Meet your gubernatorial candidates: Mark Begich, Democrat, former U.S. Senator

The Cordova Times asked the Alaska gubernatorial candidates the same 5 questions

1. How would your administration balance the needs and allocations of all fisheries user groups, taking into consideration the importance of commercial fisheries to the statewide revenue stream?

Commercial fishing for salmon, halibut, groundfish, crab and more is major part of Alaska’s economy. Subsistence, sport and personal use fisheries also contribute heavily to our Alaska lifestyle, tourism and Alaska Native culture. I will reach out – as I always have – to fishermen, processors, personal use and subsistence harvesters across the state to find the most qualified person for Commissioner of Fish and Game (ADF&G). Alaska needs an individual committed to focusing on these important issues. Major fishing regions need representation on the Board of Fish and organizations representing commercial fishers need to be included in the discussion when considering appointments. My administration will pay close attention to the Board of Fish process and work to strengthen Alaska’s fisheries management bodies. In addition, I will install a person in a cabinet-level position who will make fisheries their number one priority every day.

2. How do you plan to impartially serve all Alaskans, regardless of their political viewpoint?

Alaska is at a crossroads. We need meaningful change now more than ever if we are going to get our state back on track. It will take all of us coming together to make this change happen. It doesn’t matter one’s political affiliation, we are all Alaskans. We all want safe communities, good schools for our kids, and a robust, stable economy with well-paying jobs. I have always been able to work across the aisle and get a job done by finding common ground. This is the same approach I will take in the Governor’s office. I plan on listening to whoever had the best ideas and surrounding myself with people best qualified to get jobs done so we can move Alaska forward and build a better future for all Alaskans.

3. Now that the Alaska Permanent fund is being used to balance the state budget, what is your specific plan to address the chasm between state revenues and expenditures and to restore economic balance?

First, I have a plan for the Permanent Fund that would guarantee a sustainable PFD while also protecting the fund and its future from politicians down the line. The heart of my plan, which I have called the “Invest in Alaska Plan” involves using the percentage of market value (POMV) formula and includes:

  1. Constitutionally protecting the PFD
  2. Inflation proofing the Permanent Fund
  3. Using 50 percent of POMV formula for a sustainable dividend for Alaskans
  4. Dedicating remaining funds for pre-K-12 education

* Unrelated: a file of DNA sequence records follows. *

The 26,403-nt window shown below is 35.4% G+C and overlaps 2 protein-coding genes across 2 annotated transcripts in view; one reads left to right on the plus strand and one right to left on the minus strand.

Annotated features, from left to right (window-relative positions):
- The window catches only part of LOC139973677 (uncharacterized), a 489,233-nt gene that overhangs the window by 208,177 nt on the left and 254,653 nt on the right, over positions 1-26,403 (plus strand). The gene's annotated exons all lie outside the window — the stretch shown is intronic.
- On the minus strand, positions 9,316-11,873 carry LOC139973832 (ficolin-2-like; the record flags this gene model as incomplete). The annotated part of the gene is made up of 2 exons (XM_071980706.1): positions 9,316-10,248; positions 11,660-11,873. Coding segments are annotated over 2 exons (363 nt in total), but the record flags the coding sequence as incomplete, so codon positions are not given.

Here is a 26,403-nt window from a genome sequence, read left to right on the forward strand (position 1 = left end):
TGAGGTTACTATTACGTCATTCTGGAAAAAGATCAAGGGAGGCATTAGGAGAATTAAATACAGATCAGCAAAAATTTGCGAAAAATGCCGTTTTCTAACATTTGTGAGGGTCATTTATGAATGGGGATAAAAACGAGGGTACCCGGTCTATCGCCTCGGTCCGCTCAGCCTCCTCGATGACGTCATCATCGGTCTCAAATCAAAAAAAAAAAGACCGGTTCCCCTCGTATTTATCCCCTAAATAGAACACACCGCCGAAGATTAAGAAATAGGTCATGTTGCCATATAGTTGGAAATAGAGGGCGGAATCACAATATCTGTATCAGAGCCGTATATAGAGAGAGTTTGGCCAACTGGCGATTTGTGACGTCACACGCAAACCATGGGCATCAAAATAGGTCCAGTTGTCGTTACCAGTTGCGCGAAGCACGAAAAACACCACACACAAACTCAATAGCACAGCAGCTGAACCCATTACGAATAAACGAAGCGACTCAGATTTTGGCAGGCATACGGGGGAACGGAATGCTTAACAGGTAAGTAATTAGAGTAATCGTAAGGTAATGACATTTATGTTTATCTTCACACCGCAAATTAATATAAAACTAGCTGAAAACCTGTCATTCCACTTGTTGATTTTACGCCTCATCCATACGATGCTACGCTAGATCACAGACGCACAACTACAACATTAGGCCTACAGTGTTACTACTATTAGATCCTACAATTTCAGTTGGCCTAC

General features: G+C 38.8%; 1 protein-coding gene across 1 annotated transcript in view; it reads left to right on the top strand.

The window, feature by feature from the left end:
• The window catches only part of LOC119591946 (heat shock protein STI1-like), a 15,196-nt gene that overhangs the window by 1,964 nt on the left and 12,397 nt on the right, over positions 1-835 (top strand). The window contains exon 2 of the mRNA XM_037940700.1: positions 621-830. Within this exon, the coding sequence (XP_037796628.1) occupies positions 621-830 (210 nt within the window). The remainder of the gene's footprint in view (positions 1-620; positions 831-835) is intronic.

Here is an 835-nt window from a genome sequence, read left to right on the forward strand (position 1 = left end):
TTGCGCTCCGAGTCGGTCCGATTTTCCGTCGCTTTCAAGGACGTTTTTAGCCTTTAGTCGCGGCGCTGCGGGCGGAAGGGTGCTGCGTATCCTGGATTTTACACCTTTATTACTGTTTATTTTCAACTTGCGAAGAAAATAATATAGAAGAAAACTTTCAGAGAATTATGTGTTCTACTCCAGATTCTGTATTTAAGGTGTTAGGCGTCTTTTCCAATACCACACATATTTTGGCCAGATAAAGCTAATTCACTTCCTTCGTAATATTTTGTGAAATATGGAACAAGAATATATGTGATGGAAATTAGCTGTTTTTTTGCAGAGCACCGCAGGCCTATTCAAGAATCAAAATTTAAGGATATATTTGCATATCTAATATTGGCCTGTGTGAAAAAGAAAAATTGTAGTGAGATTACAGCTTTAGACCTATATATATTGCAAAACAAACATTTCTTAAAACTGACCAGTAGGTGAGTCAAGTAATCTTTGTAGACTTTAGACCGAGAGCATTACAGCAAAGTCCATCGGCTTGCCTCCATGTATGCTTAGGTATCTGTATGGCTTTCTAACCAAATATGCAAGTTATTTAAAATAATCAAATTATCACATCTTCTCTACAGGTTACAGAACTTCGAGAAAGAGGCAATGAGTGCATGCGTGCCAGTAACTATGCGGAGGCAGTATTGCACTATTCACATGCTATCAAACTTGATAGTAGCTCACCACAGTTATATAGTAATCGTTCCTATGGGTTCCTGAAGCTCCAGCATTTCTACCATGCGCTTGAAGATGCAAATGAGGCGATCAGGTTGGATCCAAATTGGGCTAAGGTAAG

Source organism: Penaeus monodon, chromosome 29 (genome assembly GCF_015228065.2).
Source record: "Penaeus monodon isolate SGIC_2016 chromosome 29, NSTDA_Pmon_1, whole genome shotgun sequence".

Using this common-sense approach would:

  • Guarantee Alaskans a PFD estimated between $1,600 and $1,800 a year.
  • Free up general funds previously used for education – this year that number could have been as much as $1.6 billion
  • Protect education funding from being on the political chopping block

Second, we need to reform delivery of government services, move from a one- year budget process to two years, and move away from paying cash for capital budgets. This would not only create a sound budgeting process, but also create the long-term stability our state needs. After employing all these options then I believe we may have to review the revenues we currently produce and consider revamping or adding new revenues. This should only be considered after we have taken the necessary and responsible steps to improve and reform our current process.

4. What would you do to support continuous adequate funding for the Alaska Marine Highway System, and the scheduling needed to serve coastal communities? 

Our Alaska ferry system is our highway on the water and must be affordable to use, predictable and sustainable. Our coastal communities, fisheries, families, workers, school districts, sports teams and visitors rely on this service and it should be a priority just like roads, runways and bridges. Safe, modern ports, vessels, harbors and docks are key. Improvements, upgrades and maintenance must be planned and accounted for. I plan to update the Statewide Transportation Improvement Program (STIP) to better serve all communities and utilize general obligation bonds for long-term capital improvements. These will be called Community Investment Bonds and truly serve Alaska communities.

5. What role do you see tribes playing in Alaska’s future?

Tribes are the closest form of government to the people and I’ve always believed have the best feel for how local solutions work. That is why I am a strong supporter of tribal self-governance and understand how the government to government relationship has evolved and grown over time. We have seen how tribes can play an important role in public safety, health care, justice, infrastructure, and more. That is why as governor, I will continue my inclusive approach of bringing people together and making sure that processes are open, transparent, and involve local and tribal input because that is how we find the best solutions for all Alaskans.